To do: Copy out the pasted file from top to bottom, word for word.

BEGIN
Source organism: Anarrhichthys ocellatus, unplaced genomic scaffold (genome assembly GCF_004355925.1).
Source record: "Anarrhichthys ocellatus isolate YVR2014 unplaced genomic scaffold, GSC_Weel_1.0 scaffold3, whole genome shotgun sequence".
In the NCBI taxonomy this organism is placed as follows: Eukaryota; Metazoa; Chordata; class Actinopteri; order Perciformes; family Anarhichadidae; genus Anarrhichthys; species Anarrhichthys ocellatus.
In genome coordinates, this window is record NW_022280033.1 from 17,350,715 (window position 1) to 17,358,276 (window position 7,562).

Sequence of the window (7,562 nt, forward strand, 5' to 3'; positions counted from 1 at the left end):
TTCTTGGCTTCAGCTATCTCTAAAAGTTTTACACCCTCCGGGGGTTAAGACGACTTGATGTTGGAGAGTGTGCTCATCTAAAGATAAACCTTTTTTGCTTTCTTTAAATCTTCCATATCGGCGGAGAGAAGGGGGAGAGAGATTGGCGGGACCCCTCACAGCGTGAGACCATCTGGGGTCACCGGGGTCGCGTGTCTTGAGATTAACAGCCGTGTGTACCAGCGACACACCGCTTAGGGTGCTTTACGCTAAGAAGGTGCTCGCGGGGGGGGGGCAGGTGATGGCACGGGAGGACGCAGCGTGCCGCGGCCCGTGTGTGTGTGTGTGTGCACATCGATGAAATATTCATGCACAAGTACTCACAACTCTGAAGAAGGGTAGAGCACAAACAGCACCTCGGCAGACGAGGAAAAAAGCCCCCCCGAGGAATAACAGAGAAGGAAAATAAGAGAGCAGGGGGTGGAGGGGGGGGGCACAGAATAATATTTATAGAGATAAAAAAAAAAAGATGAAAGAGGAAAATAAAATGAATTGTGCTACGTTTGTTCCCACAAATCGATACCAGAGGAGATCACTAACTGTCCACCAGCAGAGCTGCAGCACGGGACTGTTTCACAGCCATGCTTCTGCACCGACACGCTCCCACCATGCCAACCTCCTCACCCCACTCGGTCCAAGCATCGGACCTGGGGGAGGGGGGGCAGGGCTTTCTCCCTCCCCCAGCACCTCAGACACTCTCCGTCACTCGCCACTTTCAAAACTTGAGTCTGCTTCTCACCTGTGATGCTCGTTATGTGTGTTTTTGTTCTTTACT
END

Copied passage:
Source organism: Anarrhichthys ocellatus, unplaced genomic scaffold (genome assembly GCF_004355925.1).
Source record: "Anarrhichthys ocellatus isolate YVR2014 unplaced genomic scaffold, GSC_Weel_1.0 scaffold3, whole genome shotgun sequence".
In the NCBI taxonomy this organism is placed as follows: Eukaryota; Metazoa; Chordata; class Actinopteri; order Perciformes; family Anarhichadidae; genus Anarrhichthys; species Anarrhichthys ocellatus.
In genome coordinates, this window is record NW_022280033.1 from 17,350,715 (window position 1) to 17,358,276 (window position 7,562).

Sequence of the window (7,562 nt, forward strand, 5' to 3'; positions counted from 1 at the left end):
TTCTTGGCTTCAGCTATCTCTAAAAGTTTTACACCCTCCGGGGGTTAAGACGACTTGATGTTGGAGAGTGTGCTCATCTAAAGATAAACCTTTTTTGCTTTCTTTAAATCTTCCATATCGGCGGAGAGAAGGGGGAGAGAGATTGGCGGGACCCCTCACAGCGTGAGACCATCTGGGGTCACCGGGGTCGCGTGTCTTGAGATTAACAGCCGTGTGTACCAGCGACACACCGCTTAGGGTGCTTTACGCTAAGAAGGTGCTCGCGGGGGGGGGGCAGGTGATGGCACGGGAGGACGCAGCGTGCCGCGGCCCGTGTGTGTGTGTGTGTGCACATCGATGAAATATTCATGCACAAGTACTCACAACTCTGAAGAAGGGTAGAGCACAAACAGCACCTCGGCAGACGAGGAAAAAAGCCCCCCCGAGGAATAACAGAGAAGGAAAATAAGAGAGCAGGGGGTGGAGGGGGGGGGCACAGAATAATATTTATAGAGATAAAAAAAAAAAGATGAAAGAGGAAAATAAAATGAATTGTGCTACGTTTGTTCCCACAAATCGATACCAGAGGAGATCACTAACTGTCCACCAGCAGAGCTGCAGCACGGGACTGTTTCACAGCCATGCTTCTGCACCGACACGCTCCCACCATGCCAACCTCCTCACCCCACTCGGTCCAAGCATCGGACCTGGGGGAGGGGGGGCAGGGCTTTCTCCCTCCCCCAGCACCTCAGACACTCTCCGTCACTCGCCACTTTCAAAACTTGAGTCTGCTTCTCACCTGTGATGCTCGTTATGTGTGTTTTTGTTCTTTACT